Thirty minutes into my first dinner date with Jeff, he leaned across the table and said, “you should know I’m eager to get married. And I want children, probably no more than two. A boy, hopefully, and I’d like him to have my name. How many kids do you want?”
Thus far, Jeff and I had talked about the weather, our jobs and how tasty the Lobster Thermidor looked on the restaurant menu. Now, suddenly, he was asking how committed I was to getting married and raising some kid named Jeff, Jr. My answer? I don’t know your last name. I have no idea whether we like the same music. If you went to the bathroom, I’m not sure I’d recognize you when you came back to the table. Why are we talking about this?
At the first Man Panel, I discovered premature talk from women about nuptials-and-nesting is the bane of every single man’s existence. Apparently, women who don’t talk about long-term domestic aspirations during the first few dates are a refreshing but rare exception to the norm.
I understand. We’re impatient. We’re getting older. Our mothers are commenting on our sagging butts and pressuring us for grandchildren. And it’s cold out here in Single Land.
But lots of singletons are rushing the process of intimacy, virtually ensuring their dates hit the eject button. One panelist groaned about a woman who had her ideal world structured down to the minutest detail – cohabitation in six months, first kid in a year, a dog named Bruno. Her and her prospective hubby’s combined salaries had to reach six figures. Their SUV had to be cherry red or teal. Their home could never contain wall-to-wall carpeting. All she needed was a handsome creature with a penis and paycheck to plop into the puzzle.
I suppose if all you want is to marry and procreate, utilizing this romantic litmus test makes sense, although who would even buy a pair of shoes before seeing how well they fit? Maybe you can commit to a puppy because it’s cute and fits some finite checklist of traits, but human beings have layers of character and complications that take months, more often years, to penetrate. Even shoes need to be broken in.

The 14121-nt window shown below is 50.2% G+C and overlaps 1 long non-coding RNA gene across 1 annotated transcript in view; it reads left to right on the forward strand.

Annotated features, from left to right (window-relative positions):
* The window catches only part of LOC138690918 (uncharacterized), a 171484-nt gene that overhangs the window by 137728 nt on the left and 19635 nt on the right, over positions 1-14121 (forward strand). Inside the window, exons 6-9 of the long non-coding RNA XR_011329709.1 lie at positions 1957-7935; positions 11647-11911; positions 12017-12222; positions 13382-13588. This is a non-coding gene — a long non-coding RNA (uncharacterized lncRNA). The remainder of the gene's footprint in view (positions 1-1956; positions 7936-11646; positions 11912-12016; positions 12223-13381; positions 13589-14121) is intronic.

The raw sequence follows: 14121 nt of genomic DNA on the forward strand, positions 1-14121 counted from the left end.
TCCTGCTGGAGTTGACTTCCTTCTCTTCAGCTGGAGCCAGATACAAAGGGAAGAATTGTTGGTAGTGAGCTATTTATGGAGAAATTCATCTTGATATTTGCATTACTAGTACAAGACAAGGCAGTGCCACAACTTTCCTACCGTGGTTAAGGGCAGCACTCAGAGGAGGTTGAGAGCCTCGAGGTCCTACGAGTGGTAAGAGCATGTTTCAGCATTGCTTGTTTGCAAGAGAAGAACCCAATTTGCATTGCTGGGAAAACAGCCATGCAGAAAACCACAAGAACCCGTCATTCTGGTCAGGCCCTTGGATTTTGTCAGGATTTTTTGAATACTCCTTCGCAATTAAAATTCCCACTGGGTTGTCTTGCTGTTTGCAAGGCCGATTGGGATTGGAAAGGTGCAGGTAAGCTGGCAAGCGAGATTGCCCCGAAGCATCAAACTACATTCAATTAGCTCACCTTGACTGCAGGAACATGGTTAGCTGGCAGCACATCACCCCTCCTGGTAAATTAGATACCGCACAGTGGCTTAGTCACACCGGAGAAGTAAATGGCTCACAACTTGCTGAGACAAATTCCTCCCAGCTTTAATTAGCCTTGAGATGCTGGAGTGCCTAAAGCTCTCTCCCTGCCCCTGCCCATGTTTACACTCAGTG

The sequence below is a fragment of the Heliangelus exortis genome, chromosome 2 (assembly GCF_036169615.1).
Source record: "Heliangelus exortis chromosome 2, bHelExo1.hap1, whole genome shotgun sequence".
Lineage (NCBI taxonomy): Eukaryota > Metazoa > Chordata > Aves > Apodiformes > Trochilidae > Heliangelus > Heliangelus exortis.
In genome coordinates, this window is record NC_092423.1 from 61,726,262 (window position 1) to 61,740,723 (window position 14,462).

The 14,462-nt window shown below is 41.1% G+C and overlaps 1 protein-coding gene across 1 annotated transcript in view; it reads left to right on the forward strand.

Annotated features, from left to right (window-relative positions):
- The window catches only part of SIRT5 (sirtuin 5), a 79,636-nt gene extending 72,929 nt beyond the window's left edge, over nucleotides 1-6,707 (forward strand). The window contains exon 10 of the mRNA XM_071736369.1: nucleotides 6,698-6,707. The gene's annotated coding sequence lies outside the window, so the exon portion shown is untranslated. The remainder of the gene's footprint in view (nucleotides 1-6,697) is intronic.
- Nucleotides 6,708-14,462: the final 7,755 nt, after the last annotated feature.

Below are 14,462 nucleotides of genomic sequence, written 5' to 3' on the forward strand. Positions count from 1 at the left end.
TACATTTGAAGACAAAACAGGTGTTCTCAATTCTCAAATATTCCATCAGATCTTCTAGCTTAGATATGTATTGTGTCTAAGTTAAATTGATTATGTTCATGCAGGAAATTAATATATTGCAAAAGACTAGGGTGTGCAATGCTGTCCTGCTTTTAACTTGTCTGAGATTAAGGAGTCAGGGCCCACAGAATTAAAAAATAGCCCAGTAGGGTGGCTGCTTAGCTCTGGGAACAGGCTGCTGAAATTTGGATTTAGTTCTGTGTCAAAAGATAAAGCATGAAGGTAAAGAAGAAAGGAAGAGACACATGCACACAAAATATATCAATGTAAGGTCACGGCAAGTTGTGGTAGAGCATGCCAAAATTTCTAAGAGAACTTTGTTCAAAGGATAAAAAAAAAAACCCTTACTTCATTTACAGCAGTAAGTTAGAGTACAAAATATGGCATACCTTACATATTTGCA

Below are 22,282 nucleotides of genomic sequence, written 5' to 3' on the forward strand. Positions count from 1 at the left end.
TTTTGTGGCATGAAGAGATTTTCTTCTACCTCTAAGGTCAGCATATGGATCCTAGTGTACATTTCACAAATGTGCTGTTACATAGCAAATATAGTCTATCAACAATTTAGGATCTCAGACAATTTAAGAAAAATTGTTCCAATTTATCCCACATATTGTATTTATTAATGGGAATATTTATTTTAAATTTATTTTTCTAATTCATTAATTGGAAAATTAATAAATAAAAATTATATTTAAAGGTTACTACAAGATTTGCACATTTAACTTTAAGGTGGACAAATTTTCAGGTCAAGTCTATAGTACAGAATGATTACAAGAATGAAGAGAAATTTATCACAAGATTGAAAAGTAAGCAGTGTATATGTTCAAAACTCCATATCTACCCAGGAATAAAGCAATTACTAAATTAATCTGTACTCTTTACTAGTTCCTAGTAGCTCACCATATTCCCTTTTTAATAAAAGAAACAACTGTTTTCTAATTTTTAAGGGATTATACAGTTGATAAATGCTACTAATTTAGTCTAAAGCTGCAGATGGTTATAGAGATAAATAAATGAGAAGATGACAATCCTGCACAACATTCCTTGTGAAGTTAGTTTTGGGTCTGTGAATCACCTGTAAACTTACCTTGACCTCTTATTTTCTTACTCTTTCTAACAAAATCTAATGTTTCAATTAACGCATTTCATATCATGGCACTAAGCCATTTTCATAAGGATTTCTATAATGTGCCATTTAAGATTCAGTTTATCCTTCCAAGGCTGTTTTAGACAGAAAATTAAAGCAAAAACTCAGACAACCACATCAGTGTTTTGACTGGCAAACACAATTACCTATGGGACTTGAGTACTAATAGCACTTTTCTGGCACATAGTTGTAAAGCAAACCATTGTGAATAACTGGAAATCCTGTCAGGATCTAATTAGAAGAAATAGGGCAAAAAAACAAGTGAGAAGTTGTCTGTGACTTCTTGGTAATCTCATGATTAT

Some of the Man Panelists blamed this IPod world we live in, where we put other people on “shuffle,” giving them mere seconds to win and keep our attention. No longer do we luxuriate in the process of getting to know one another deeply. Instead, we drag-and-drop the essentials of our perfect partner into a shopping cart and expect them to arrive in a box from Amazon.com.
“What about what I want?” One panelist wondered aloud. “What about my time frame? What if we want the same things and I just need another six months to find out?”
Of course, if two individual life directions conflict, a relationship may not be in the cards. But doesn’t loving someone sometimes create new priorities and change life directions?
Ask me, relationships aren’t only worthwhile if they lead to marriage. Personally, I adore all those tinier, life-altering interactions I’ve had along the way, the ones that make me better for the men I link up with for the long haul.
During our date, Jeff grimaced when he found out I couldn’t ski, but gave me a point for loving sushi. Still, all I could think was, “dude, you already blew it.” Rather than being installed into some weird algorithm in a man’s head, I want to be mysterious to one another, welcoming the future as a blank slate full of possibilities.
At least until the check comes.